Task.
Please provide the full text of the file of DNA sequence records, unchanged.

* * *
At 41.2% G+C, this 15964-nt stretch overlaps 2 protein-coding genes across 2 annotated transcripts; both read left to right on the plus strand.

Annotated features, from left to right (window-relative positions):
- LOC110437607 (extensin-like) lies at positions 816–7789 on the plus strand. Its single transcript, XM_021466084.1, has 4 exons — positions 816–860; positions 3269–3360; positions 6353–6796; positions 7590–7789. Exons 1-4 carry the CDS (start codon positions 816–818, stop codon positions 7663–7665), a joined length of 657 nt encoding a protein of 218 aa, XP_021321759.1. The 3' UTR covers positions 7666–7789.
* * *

At 41.2% G+C, this 15964-nt stretch overlaps 2 protein-coding genes across 2 annotated transcripts; both read left to right on the plus strand.

Annotated features, from left to right (window-relative positions):
- LOC110437607 (extensin-like) lies at positions 816–7789 on the plus strand. Its single transcript, XM_021466084.1, has 4 exons — positions 816–860; positions 3269–3360; positions 6353–6796; positions 7590–7789. Exons 1-4 carry the CDS (start codon positions 816–818, stop codon positions 7663–7665), a joined length of 657 nt encoding a protein of 218 aa, XP_021321759.1. The 3' UTR covers positions 7666–7789.